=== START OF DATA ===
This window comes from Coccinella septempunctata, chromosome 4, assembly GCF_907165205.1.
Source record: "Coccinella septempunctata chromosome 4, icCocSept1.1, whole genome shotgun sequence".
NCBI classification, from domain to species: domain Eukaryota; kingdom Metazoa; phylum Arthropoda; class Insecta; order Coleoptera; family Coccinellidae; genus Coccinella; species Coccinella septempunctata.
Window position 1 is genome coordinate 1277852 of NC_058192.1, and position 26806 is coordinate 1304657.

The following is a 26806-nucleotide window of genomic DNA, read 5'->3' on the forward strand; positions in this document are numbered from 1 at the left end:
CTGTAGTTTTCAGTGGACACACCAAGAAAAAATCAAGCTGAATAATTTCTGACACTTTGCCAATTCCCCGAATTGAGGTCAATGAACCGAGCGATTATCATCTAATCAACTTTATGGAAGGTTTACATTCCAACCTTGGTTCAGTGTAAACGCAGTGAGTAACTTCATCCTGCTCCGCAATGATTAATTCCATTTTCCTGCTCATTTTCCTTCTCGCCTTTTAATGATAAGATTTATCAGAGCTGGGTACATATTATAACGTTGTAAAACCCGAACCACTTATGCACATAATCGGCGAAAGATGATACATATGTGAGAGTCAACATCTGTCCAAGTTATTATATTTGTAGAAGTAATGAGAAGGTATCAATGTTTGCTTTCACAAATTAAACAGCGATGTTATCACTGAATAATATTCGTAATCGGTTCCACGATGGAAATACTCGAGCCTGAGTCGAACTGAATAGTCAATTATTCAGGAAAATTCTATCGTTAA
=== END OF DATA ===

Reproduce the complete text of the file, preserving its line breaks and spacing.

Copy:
This window comes from Coccinella septempunctata, chromosome 4, assembly GCF_907165205.1.
Source record: "Coccinella septempunctata chromosome 4, icCocSept1.1, whole genome shotgun sequence".
NCBI classification, from domain to species: domain Eukaryota; kingdom Metazoa; phylum Arthropoda; class Insecta; order Coleoptera; family Coccinellidae; genus Coccinella; species Coccinella septempunctata.
Window position 1 is genome coordinate 1277852 of NC_058192.1, and position 26806 is coordinate 1304657.

The following is a 26806-nucleotide window of genomic DNA, read 5'->3' on the forward strand; positions in this document are numbered from 1 at the left end:
CTGTAGTTTTCAGTGGACACACCAAGAAAAAATCAAGCTGAATAATTTCTGACACTTTGCCAATTCCCCGAATTGAGGTCAATGAACCGAGCGATTATCATCTAATCAACTTTATGGAAGGTTTACATTCCAACCTTGGTTCAGTGTAAACGCAGTGAGTAACTTCATCCTGCTCCGCAATGATTAATTCCATTTTCCTGCTCATTTTCCTTCTCGCCTTTTAATGATAAGATTTATCAGAGCTGGGTACATATTATAACGTTGTAAAACCCGAACCACTTATGCACATAATCGGCGAAAGATGATACATATGTGAGAGTCAACATCTGTCCAAGTTATTATATTTGTAGAAGTAATGAGAAGGTATCAATGTTTGCTTTCACAAATTAAACAGCGATGTTATCACTGAATAATATTCGTAATCGGTTCCACGATGGAAATACTCGAGCCTGAGTCGAACTGAATAGTCAATTATTCAGGAAAATTCTATCGTTAA